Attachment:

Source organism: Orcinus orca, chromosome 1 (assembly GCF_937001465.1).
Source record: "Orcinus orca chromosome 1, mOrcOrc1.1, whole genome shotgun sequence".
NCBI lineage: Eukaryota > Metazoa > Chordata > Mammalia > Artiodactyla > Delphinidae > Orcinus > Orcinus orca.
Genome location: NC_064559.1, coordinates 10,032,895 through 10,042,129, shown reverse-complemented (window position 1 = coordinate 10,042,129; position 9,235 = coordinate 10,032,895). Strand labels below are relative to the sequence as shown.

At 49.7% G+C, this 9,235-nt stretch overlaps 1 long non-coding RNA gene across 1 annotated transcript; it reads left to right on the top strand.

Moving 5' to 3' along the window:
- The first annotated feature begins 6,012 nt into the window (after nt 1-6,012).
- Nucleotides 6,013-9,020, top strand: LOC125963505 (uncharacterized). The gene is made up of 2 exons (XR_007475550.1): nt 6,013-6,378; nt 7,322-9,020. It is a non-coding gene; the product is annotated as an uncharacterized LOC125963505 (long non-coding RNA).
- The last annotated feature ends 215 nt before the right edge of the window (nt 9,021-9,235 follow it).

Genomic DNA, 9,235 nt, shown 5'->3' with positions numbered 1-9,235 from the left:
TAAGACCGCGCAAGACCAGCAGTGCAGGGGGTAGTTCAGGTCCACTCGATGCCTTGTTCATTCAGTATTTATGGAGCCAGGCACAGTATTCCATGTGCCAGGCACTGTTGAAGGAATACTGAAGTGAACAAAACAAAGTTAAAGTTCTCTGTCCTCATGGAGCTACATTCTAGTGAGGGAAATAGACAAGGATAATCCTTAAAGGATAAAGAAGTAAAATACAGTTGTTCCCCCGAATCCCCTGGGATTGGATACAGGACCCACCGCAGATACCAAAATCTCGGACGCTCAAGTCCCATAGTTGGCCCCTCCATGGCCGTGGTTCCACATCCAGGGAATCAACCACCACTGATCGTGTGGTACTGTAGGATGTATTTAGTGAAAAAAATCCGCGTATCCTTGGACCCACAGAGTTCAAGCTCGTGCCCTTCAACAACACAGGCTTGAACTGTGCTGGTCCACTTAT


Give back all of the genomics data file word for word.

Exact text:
Source organism: Orcinus orca, chromosome 1 (assembly GCF_937001465.1).
Source record: "Orcinus orca chromosome 1, mOrcOrc1.1, whole genome shotgun sequence".
NCBI lineage: Eukaryota > Metazoa > Chordata > Mammalia > Artiodactyla > Delphinidae > Orcinus > Orcinus orca.
Genome location: NC_064559.1, coordinates 10,032,895 through 10,042,129, shown reverse-complemented (window position 1 = coordinate 10,042,129; position 9,235 = coordinate 10,032,895). Strand labels below are relative to the sequence as shown.

At 49.7% G+C, this 9,235-nt stretch overlaps 1 long non-coding RNA gene across 1 annotated transcript; it reads left to right on the top strand.

Moving 5' to 3' along the window:
- The first annotated feature begins 6,012 nt into the window (after nt 1-6,012).
- Nucleotides 6,013-9,020, top strand: LOC125963505 (uncharacterized). The gene is made up of 2 exons (XR_007475550.1): nt 6,013-6,378; nt 7,322-9,020. It is a non-coding gene; the product is annotated as an uncharacterized LOC125963505 (long non-coding RNA).
- The last annotated feature ends 215 nt before the right edge of the window (nt 9,021-9,235 follow it).

Genomic DNA, 9,235 nt, shown 5'->3' with positions numbered 1-9,235 from the left:
TAAGACCGCGCAAGACCAGCAGTGCAGGGGGTAGTTCAGGTCCACTCGATGCCTTGTTCATTCAGTATTTATGGAGCCAGGCACAGTATTCCATGTGCCAGGCACTGTTGAAGGAATACTGAAGTGAACAAAACAAAGTTAAAGTTCTCTGTCCTCATGGAGCTACATTCTAGTGAGGGAAATAGACAAGGATAATCCTTAAAGGATAAAGAAGTAAAATACAGTTGTTCCCCCGAATCCCCTGGGATTGGATACAGGACCCACCGCAGATACCAAAATCTCGGACGCTCAAGTCCCATAGTTGGCCCCTCCATGGCCGTGGTTCCACATCCAGGGAATCAACCACCACTGATCGTGTGGTACTGTAGGATGTATTTAGTGAAAAAAATCCGCGTATCCTTGGACCCACAGAGTTCAAGCTCGTGCCCTTCAACAACACAGGCTTGAACTGTGCTGGTCCACTTAT